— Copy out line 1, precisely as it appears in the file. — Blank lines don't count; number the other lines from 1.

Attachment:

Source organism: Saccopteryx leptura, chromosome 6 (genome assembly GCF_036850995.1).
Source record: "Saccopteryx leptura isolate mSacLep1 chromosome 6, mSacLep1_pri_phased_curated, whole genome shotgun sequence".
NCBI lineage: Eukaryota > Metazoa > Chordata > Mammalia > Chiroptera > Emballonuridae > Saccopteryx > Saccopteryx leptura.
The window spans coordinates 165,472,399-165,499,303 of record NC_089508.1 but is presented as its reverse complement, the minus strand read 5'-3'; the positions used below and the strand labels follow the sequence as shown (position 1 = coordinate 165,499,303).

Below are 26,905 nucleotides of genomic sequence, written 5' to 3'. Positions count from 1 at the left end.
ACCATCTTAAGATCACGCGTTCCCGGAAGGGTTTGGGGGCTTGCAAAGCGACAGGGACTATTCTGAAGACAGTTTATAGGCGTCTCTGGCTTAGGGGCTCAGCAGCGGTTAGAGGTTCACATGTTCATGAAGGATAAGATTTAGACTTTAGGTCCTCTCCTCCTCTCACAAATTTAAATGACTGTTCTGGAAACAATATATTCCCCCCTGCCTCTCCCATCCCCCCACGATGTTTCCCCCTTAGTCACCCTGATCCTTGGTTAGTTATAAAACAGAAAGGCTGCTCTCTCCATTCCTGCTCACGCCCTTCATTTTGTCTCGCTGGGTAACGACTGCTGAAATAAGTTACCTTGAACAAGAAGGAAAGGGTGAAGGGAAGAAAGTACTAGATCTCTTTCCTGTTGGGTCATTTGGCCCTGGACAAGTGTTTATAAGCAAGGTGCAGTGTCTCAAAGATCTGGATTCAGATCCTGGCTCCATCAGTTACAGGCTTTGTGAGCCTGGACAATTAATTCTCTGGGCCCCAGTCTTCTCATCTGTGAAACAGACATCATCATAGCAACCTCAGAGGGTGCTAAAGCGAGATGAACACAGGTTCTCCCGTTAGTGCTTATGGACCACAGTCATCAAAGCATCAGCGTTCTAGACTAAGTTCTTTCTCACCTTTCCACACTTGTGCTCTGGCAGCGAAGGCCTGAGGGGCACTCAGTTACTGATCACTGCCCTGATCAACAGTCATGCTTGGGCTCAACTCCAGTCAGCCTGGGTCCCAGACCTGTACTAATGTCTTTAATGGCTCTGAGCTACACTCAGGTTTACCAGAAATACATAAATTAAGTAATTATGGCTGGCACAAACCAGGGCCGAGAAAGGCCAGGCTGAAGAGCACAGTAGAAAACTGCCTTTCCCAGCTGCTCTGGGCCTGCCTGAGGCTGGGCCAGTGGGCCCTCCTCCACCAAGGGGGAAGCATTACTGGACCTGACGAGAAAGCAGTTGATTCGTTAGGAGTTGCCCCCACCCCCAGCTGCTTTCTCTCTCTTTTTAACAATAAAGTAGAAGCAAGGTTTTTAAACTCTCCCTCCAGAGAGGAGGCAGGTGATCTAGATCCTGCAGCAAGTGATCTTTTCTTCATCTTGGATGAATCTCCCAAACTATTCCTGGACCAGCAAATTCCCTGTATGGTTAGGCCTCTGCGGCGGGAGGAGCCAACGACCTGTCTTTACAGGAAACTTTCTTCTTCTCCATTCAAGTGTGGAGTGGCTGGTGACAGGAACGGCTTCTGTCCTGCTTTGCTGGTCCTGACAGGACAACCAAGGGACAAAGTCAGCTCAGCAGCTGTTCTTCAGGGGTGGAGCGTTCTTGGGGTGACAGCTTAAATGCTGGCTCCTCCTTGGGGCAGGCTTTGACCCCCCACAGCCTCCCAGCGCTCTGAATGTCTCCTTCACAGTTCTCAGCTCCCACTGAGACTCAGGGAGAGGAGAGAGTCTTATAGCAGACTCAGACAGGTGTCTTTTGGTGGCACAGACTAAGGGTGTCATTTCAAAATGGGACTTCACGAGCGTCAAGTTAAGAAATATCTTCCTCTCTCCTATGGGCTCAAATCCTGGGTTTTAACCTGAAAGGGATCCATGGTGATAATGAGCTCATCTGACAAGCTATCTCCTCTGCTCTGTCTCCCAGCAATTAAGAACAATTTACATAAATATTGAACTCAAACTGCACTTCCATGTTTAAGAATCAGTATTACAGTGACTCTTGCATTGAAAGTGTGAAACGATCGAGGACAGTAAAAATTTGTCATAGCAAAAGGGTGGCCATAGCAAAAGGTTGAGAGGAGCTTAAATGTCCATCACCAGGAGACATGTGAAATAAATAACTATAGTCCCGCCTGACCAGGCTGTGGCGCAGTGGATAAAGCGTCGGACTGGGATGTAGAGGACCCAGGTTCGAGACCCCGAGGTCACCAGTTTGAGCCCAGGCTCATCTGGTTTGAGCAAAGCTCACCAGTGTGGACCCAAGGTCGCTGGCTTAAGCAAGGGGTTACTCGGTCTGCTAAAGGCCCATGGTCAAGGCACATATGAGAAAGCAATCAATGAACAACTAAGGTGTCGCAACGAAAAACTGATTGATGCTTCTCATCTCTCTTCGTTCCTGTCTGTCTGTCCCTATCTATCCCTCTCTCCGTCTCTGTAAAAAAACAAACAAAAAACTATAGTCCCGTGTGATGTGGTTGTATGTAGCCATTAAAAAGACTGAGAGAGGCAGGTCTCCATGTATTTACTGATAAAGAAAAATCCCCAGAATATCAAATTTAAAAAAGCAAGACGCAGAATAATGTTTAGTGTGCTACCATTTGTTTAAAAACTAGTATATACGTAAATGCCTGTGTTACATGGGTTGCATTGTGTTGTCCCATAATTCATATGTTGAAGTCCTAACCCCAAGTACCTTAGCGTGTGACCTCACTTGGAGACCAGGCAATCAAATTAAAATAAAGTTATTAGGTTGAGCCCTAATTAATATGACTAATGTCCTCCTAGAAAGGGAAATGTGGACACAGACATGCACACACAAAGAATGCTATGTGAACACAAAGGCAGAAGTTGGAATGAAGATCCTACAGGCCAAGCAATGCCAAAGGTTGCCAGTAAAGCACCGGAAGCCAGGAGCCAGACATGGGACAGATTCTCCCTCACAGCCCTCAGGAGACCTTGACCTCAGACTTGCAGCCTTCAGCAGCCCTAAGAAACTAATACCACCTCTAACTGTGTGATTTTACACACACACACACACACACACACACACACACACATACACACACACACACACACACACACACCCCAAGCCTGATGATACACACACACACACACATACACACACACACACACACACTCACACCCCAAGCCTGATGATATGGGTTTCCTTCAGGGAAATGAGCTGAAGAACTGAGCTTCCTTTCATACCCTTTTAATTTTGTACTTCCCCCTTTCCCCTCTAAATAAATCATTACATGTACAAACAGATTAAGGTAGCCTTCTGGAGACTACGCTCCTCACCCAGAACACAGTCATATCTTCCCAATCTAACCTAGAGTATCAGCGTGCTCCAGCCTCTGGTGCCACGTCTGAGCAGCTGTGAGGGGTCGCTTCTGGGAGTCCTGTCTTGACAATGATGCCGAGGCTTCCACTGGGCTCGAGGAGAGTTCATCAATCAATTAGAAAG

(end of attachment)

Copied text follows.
Source organism: Saccopteryx leptura, chromosome 6 (genome assembly GCF_036850995.1).